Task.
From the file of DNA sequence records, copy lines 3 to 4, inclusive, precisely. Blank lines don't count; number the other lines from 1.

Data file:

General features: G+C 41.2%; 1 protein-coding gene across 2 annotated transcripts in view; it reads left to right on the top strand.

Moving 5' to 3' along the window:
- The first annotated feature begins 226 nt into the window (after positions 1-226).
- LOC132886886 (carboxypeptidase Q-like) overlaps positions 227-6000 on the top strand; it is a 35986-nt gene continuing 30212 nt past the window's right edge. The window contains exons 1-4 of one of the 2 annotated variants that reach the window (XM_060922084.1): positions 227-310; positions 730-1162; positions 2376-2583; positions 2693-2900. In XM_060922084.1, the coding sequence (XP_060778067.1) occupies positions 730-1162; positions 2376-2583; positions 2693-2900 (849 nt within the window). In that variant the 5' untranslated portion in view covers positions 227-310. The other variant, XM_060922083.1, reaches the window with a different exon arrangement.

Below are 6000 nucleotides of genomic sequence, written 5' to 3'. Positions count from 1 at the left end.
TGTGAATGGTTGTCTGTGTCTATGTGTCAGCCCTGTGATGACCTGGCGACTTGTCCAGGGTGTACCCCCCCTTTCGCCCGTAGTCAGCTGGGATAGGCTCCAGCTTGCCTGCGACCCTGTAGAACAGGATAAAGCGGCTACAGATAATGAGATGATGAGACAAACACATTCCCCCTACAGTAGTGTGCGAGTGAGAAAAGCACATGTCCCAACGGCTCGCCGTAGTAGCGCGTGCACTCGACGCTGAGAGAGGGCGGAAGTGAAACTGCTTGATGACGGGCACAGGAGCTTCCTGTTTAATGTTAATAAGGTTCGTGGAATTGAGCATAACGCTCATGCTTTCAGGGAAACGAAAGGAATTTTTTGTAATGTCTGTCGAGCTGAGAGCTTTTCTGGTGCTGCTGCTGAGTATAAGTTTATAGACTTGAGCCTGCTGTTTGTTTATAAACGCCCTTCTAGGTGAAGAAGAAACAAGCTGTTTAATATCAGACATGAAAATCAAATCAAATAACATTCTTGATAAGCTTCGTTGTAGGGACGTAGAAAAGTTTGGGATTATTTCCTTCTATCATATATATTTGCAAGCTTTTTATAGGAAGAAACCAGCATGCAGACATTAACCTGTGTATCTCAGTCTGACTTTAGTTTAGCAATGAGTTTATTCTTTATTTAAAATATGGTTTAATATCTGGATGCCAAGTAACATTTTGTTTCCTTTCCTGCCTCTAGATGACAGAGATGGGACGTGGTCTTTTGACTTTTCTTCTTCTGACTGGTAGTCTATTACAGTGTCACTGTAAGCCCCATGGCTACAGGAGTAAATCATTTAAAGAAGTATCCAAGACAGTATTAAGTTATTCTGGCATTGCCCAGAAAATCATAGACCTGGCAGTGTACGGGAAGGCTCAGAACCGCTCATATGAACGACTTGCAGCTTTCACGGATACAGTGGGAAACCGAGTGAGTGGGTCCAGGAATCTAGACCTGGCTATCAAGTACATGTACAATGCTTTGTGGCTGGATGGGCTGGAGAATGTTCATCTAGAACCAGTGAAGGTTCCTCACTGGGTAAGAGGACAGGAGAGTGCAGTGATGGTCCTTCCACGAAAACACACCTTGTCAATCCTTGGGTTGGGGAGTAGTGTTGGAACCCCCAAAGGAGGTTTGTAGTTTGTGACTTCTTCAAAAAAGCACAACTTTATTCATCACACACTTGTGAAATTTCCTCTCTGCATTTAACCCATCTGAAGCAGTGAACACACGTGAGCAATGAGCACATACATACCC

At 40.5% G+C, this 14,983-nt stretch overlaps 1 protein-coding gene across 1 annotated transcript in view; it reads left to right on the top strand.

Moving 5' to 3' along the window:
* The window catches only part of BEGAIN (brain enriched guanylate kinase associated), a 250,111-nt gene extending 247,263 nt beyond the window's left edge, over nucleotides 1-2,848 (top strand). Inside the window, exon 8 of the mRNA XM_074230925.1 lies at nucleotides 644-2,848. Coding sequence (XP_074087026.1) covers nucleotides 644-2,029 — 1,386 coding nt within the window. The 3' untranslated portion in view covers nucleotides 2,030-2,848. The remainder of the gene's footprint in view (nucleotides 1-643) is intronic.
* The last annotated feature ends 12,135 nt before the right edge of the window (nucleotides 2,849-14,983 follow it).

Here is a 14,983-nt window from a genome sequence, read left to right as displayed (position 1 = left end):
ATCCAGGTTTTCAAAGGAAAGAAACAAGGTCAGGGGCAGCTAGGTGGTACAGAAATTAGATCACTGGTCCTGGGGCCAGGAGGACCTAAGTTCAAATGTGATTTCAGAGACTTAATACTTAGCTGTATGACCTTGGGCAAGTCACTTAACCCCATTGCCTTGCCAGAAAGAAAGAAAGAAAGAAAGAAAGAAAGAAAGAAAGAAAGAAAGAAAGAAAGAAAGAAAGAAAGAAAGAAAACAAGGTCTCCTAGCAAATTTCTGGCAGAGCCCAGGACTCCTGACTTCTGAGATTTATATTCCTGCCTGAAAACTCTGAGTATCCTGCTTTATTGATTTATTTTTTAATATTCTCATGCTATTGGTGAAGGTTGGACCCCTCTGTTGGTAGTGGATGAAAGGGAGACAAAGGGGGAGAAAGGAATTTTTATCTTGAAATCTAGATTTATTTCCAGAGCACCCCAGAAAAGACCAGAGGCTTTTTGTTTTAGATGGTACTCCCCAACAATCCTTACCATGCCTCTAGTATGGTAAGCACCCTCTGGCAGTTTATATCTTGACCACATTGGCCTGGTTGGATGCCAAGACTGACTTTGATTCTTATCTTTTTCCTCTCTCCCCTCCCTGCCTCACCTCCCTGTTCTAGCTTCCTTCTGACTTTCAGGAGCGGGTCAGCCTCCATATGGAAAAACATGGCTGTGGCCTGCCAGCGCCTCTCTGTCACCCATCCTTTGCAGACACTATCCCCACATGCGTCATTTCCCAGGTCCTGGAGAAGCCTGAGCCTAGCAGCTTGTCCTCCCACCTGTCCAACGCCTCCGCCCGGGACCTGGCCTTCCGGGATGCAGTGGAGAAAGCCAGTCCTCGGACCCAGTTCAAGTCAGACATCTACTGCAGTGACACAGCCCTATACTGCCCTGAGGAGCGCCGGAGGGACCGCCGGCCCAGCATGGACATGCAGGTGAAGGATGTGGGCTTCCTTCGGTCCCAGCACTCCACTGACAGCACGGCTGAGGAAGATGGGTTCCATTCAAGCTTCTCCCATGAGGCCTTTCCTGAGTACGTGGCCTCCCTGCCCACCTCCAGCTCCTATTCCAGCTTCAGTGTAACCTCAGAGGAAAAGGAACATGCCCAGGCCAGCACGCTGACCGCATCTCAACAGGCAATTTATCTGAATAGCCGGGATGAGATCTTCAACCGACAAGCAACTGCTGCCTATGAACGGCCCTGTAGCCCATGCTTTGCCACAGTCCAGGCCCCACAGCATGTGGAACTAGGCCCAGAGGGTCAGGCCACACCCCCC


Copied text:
- The first annotated feature begins 226 nt into the window (after positions 1-226).
- LOC132886886 (carboxypeptidase Q-like) overlaps positions 227-6000 on the top strand; it is a 35986-nt gene continuing 30212 nt past the window's right edge. The window contains exons 1-4 of one of the 2 annotated variants that reach the window (XM_060922084.1): positions 227-310; positions 730-1162; positions 2376-2583; positions 2693-2900. In XM_060922084.1, the coding sequence (XP_060778067.1) occupies positions 730-1162; positions 2376-2583; positions 2693-2900 (849 nt within the window). In that variant the 5' untranslated portion in view covers positions 227-310. The other variant, XM_060922083.1, reaches the window with a different exon arrangement.